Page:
I'd be interested to hear what others have done in using heat to control weeds. Also does anyone know what sort of hose could handle 1000° rocket stove effluent?
Let's examine the possibilities. No one has ever been successful in dissuading me from something that I'm fixated on so no point telling me that fires are dangerous.
posted 9 years ago
I thought flame (and steam) were useful on annuals but not so much on perennials, esp ones that are well established (I guess if you got a perennial seedling you'd be ok).
Location: Victoria British Columbia-Canada
posted 9 years ago
With many plants it's not necessarily to get an outright kill. If a quick torching or steaming can destroy the leaves which it hits this may be enough damage that the plant becomes vulnerable to insect attack, water loss etc. If you have desirable plants which are adjacent they will have a chance to outgrow the damaged weeds. In controlling scotch broom on a section of road I made no attempt to kill the plants. Instead I lopped off most of their branches and used them as mulch around young trees. Those young trees quickly outcompeted the broom for sunlight. Problem solved.
Location: Victoria British Columbia-Canada
posted 6 years ago
The largest agricultural fire around here in recent years was caused by ---------- wait for it ----------------- A flame weeding device. This happened about a year after I started this thread. Last summer I tested plain hot water from the kettle run through a plastic watering can. It warped the tool but also killed or at least badly damaged broad leafed weeds. Grass required so much hot water that any useful plant would also be damaged. This leads me to conclude that a light steaming or hot watering might serve to temporarily reduce broad leafed weeds in grass. I'm not sure that this is a good thing.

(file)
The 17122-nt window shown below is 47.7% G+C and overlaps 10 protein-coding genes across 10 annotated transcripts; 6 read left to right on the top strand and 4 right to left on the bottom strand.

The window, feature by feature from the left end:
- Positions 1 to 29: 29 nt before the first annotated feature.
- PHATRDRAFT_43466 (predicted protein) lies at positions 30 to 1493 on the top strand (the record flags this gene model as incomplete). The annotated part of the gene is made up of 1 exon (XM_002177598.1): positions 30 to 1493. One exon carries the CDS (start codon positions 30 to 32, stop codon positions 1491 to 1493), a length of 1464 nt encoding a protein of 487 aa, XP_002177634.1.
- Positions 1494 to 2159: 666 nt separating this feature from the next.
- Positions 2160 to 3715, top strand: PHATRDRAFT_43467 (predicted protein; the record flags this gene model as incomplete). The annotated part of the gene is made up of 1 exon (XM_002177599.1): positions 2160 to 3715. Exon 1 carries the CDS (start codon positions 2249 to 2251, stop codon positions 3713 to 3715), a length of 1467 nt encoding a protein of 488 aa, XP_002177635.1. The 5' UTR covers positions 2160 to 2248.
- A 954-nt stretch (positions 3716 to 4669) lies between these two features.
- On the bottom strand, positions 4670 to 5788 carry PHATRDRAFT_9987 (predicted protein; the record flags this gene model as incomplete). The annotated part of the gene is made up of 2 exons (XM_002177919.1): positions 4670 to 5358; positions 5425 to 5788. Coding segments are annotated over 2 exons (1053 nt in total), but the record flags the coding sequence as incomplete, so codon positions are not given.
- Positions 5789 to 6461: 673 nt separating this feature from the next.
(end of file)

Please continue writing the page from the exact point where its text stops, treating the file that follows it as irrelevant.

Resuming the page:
Hot water easily kills many little weed seedlings. The safest and most effective way that I can see applying the hot water would be with a pump pressurized weed sprayer. This is much safer than steam pressure. My sprayer is made of hard plastic and I don't want to ruin it. A metal one with an insulating sweater should handle the heat.
"Weeds" are the plants which grow when the nutrition and microbiology in the soil isn't good enough to grow what you want. When you pour hot water on the soil, you are killing the microbiology and starting over from a soil building perspective. I would recommend that you look into compost tea brewing and application to build up the soil and work to get what you want growing there and crowding out what you don't.
Weeds grow just fine in my super rich, near perfect soil.
This thread is about controling roadside and other weeds using flame, steam and hot water. As stated in the initial post, I won't be talked out of this. It's not something I'm married to, but I plan to exhaust the possibilities and report my results.
I have no intention of pouring hot water deep into the soil. A light spraying or steaming of the leaves does the trick.